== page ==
Much of Constanta, Romania’s largest port and third-largest city, is adorned with the familiar wide, blaring boulevards and piles of uninspired concrete. However, if your beach fix doesn’t require immediate pacification, there’s a fair amount of wandering and sites to peruse in the Old Town before you jump on the first bus to a seaside resorts.
Emperor Constantine first fortified and developed the city, later naming the city after his sister, no doubt pissing off his poor mother to no end. A few Roman relics remain, some of which have been relegated to “Archaeological Park” and a few other free, cast-off locales as there apparently wasn’t enough room in the wonderful History and Archaeological Museum between the bones of a 2nd-century woman, the mammoth tusks, the 2nd-century Roman statues (discovered under the old train station in 1962) and a collection of 4th century Roman coins – not to mention the centerpiece; a 2nd-century serpent Glykon, carved from a single block of marble.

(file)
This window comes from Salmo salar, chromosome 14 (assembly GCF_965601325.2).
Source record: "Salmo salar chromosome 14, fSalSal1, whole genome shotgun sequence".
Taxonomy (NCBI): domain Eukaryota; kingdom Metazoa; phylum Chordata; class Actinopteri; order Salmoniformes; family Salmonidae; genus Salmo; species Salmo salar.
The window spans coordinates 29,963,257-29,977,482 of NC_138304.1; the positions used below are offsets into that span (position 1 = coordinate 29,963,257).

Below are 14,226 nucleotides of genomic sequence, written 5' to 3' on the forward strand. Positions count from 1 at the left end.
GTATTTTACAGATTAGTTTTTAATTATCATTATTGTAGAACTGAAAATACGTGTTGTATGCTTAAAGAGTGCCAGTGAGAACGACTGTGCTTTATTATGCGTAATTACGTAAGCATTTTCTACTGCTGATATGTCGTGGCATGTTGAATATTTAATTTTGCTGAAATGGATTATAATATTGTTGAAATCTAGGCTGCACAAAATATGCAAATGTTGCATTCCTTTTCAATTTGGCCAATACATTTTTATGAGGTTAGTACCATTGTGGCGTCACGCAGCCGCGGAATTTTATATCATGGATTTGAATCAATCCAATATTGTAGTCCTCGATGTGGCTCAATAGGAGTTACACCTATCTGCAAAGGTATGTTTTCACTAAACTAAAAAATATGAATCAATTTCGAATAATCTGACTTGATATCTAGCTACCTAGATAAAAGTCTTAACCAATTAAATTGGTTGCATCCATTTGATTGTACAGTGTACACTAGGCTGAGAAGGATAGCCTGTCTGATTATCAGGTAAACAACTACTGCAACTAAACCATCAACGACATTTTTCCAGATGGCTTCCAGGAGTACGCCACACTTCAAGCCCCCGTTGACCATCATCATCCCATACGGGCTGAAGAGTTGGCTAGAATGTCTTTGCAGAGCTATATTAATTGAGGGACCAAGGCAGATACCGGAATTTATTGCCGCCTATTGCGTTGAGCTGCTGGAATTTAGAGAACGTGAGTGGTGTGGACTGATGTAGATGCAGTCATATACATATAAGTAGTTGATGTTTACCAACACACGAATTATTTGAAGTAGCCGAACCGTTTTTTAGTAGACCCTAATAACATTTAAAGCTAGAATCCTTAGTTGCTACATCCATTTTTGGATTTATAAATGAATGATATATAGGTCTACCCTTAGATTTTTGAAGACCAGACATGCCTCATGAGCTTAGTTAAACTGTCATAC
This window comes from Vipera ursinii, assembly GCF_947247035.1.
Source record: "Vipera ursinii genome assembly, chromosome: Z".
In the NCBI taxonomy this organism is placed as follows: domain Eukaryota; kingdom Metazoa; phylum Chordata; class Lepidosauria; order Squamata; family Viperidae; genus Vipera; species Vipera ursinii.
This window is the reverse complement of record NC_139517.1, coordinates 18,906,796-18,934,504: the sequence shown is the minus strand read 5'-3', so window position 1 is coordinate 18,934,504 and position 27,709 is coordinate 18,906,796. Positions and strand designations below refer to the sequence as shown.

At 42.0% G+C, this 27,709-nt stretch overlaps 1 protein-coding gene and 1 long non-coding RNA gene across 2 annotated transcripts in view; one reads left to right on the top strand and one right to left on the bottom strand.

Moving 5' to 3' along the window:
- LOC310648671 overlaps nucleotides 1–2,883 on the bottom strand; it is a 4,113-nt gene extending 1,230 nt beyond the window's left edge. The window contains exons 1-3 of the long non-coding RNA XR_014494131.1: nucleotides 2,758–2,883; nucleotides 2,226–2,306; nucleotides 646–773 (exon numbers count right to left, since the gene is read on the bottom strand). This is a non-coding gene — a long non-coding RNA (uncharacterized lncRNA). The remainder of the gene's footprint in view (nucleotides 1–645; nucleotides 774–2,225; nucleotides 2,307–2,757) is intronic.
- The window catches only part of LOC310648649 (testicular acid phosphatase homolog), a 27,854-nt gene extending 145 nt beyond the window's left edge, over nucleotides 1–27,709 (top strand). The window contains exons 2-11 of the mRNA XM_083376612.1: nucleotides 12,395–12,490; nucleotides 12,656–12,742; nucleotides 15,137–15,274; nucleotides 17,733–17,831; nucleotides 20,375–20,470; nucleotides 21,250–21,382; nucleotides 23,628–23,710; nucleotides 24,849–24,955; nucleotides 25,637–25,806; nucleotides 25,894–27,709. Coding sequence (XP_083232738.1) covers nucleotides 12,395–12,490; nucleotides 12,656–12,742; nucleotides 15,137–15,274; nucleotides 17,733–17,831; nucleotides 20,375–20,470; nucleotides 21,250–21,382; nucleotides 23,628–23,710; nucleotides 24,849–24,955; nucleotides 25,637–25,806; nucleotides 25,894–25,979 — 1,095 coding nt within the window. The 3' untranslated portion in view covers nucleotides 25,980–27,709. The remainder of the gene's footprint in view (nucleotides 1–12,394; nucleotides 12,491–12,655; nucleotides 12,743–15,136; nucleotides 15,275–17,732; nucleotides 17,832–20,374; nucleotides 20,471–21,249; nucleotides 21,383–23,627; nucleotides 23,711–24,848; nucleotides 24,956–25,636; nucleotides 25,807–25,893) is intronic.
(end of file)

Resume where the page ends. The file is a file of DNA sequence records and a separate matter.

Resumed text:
After Constanta was taken by Romania in 1877, a railway line was soon built from Bucharest and by the early 1900s it was a fashionable seaside resort frequented by European royalty.
Constanta has a few beaches, but aside from the private beaches of a few hotels, they tend to be more polluted than those in the resorts to the south. Away from the beach, Constanta itself offers a bit of everything: a picturesque Old Town, archaeological treasures and a peaceful Mediterranean air, including dilapidated back alleys (which can be a little spooky at night). With its potential for carefree wandering and its few excellent museums, Constanta can be satisfactorily covered in less than a day, meaning a day-trip from Mamaia or one of the northerly resorts is perfectly reasonable.